The student news site of Day Creek Intermediate School

The Day Creek Howl

The student news site of Day Creek Intermediate School

The Day Creek Howl

The student news site of Day Creek Intermediate School

The Day Creek Howl

School restrooms: sanitation devastation

A person collecting samples of bacteria on everyday objects.
Madi C.
A person collecting samples of bacteria on everyday objects.

Flushh! When you gotta go, you gotta go. But how do we know our public restrooms are sanitary? 

Some may argue that toilet seats are gross. I mean, who could blame them? Butts of all kinds have been on those seats, right? It seems reasonable when you consider all of the microorganisms that are floating around in a bathroom. But what if toilets aren’t that dirty?

“For school toilets, I put the paper on [the seat] and I squat for double protection. I have to protect my cheeks, y’know?” said Anna W. 

The Howl learned that it’s not uncommon for students to avoid sitting on the toilet seats altogether. Using paper seat covers along with squatting shows the level of caution students use to avoid toilet germs.

“I always avoid using [public toilets] because who knows what they’re doing in there? What if someone who uses the bathroom and they pee and it misses? What if they poop and it misses?” said Matthew Z.

Some people show their discomfort with public restrooms by avoiding them at all costs. The idea of what others may be doing in a public washroom makes students skeptical of lurking bacteria.

“I don’t like public bathrooms and recommend to only use the one you have at home,” Kaitlin L. says. “Germs can make you sick.”

But what if the public restrooms aren’t as bacteria-filled as they’re thought to be?

“I don’t overthink it, and that’s why I’m okay to use [public restrooms],” said Mrs. Kuramata, a 7th grade teacher. “The staff restrooms are way cleaner than the student ones. Our work restrooms are pretty darn nice.”

While the general consensus is that public restrooms are dirty, or at least dirtier than our toilets at home, the science behind things shows that some fears are unwarranted. Studies show that public toilets are “all bark, no bite,” 

Public restrooms actually don’t contain enough microbiomes to affect our health. Bacteria from urine can not live outside the human body. If you don’t wash your hands, you’re bound to get sick eventually (and ew, we might add). And if a bathroom is poorly maintained, it can harbor nasty bacteria. 

The article led the Howl to discover that there will probably not be any  long-term effects such as urinary issues, and that the likeliness of “catching” anything is low. Also, the article revealed that the students’ defensive measures do offer protection. According to Dr Reynolds, a wipe-down of the seat and a paper seat cover is safeguarding plenty. 

A similar article in the NY Times explained that the risk of public restrooms all depends on how sanitized it is: “Sitting on a contaminated toilet seat and picking up a bit of virus or bacteria on the skin of your backside won’t necessarily make you sick; most of these pathogens aren’t “butt-borne diseases,” said Dr. Gerba.”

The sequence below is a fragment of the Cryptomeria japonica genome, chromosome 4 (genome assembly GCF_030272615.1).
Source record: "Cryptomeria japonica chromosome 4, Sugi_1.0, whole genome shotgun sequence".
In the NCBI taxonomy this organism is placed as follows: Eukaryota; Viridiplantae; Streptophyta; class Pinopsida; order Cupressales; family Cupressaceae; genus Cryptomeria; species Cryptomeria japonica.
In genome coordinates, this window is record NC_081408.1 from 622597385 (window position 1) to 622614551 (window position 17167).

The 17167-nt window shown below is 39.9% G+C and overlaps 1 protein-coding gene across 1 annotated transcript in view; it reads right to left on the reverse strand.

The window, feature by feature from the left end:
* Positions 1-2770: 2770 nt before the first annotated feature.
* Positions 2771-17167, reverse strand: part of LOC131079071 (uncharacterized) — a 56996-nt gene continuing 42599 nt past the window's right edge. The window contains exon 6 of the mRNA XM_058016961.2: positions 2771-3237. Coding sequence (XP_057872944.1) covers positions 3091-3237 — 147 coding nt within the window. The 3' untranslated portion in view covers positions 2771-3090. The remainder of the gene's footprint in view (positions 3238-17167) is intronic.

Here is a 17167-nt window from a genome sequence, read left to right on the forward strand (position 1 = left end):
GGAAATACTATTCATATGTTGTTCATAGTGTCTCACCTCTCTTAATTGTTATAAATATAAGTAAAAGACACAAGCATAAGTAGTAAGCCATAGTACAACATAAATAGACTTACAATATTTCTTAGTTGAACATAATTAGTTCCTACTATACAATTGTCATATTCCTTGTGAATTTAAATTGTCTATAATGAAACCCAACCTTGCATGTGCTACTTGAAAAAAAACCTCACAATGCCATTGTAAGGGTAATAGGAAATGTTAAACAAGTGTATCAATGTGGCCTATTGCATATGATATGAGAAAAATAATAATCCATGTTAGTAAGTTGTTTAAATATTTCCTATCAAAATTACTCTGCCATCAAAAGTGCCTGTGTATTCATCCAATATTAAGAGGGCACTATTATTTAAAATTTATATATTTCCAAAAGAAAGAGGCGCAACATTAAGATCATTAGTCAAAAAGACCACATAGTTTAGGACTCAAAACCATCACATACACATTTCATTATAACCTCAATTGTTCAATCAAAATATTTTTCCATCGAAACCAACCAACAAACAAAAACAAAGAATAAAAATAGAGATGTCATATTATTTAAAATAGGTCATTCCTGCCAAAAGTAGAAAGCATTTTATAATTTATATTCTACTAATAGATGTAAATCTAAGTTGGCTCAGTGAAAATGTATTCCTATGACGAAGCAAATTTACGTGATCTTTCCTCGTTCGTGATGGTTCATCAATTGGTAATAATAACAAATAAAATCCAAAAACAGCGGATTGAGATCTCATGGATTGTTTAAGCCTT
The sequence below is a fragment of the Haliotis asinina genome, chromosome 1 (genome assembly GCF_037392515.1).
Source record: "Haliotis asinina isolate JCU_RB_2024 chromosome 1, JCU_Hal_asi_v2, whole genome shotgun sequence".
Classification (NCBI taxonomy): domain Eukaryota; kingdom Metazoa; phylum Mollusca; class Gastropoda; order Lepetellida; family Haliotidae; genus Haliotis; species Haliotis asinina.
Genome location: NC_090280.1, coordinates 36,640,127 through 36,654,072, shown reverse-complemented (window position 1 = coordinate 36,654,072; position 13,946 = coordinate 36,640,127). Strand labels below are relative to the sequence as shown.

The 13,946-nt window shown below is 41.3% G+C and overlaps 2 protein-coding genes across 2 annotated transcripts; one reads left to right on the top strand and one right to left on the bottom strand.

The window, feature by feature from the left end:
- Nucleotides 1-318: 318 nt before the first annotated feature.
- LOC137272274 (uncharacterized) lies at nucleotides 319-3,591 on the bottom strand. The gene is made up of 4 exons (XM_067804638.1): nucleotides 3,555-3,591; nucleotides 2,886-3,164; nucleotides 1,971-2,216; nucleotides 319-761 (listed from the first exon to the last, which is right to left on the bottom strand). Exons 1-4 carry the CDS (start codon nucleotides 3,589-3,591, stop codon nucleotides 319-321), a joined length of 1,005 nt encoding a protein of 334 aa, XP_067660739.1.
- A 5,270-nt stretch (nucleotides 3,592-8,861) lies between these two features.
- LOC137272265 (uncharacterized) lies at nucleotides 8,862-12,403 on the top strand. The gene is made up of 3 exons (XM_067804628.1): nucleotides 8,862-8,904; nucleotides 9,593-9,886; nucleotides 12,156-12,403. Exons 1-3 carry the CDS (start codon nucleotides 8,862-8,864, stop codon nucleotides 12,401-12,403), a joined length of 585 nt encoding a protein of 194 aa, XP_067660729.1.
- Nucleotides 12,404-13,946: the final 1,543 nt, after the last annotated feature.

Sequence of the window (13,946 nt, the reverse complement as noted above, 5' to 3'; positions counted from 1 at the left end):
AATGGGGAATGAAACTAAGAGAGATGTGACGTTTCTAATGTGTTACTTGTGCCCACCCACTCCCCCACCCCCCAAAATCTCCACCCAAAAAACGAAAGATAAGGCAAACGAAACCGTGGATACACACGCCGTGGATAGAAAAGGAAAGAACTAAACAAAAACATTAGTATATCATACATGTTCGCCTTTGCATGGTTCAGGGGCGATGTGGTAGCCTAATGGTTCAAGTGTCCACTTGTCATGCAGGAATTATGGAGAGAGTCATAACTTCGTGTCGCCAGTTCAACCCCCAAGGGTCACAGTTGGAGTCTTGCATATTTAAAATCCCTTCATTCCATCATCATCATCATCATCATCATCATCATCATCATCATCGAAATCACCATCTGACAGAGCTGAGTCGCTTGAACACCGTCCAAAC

So the possibility of catching something while visiting a school bathroom is actually really low. 

“I feel surprised,” Mary G. said. “It reassures me that I’m not doing my business in a dirty bathroom.” 

It would also help students to know that our school restrooms are cleaned nightly and every morning by the janitorial staff.   

“I can understand why people would avoid using the restrooms, especially the ones by the MPR because they get a lot of use. They get dirty really fast,” said Robert, our school custodian. “So we regularly clean them, once a day.”

So you can rest assured that the bathrooms we use are clean, with the approval of our trusty janitorial staff and the research shown above. So raise your hand with the potty signal,  grab a pass, and head for the bathroom. We can now confidently say that it is okay to relax your bum-bum on a toilet seat.

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About the Contributors
Chloe S.
Chloe S., Opinion Writer
Chloe enjoys working with other people. She wants to pursue being a doctor in the future. Chloe has a big love for cats, especially the grey ones. She likes dogs too, of course. Chloe's mom is insanely obsessed with K-drama, so she likes watching it with her sometimes.
Maya P.
Maya P., Opinion Writer
Maya is a reader, she loves writing and has a pet rabbit, she’s super cheerful and social, and wants to be a lawyer someday.
Julianne D.
Julianne D., Opinion Writer
Julianne is a DCIS journalism student who strives to find her passion in life. She still does not know what she wants to be in the future, but what she wants to do is become super rich so she can help others. Her favorite things to do are listening to music, helping, drawing(digitally/traditionally), singing, and dancing. She's open to new experiences in life and this year she's excited about her new experience as a journalist in DCIS year of 2023-2024.
Plum C.
Plum C., Opinion Writer
Plum has loved to write since 2nd grade. She someday hopes to be an author and a lawyer. She enjoys reading and drawing in her free time. Plum prefers writing opinionated pieces, but also loves to write stories. The first book she wrote is called "Donut Cat."
Madi c
Madi c, Photographer
Madi loves to travel and explore new places. Her dream is to travel the world and try new things in each place she goes to. Her dream destination is Europe and hopes one day she will get to go there.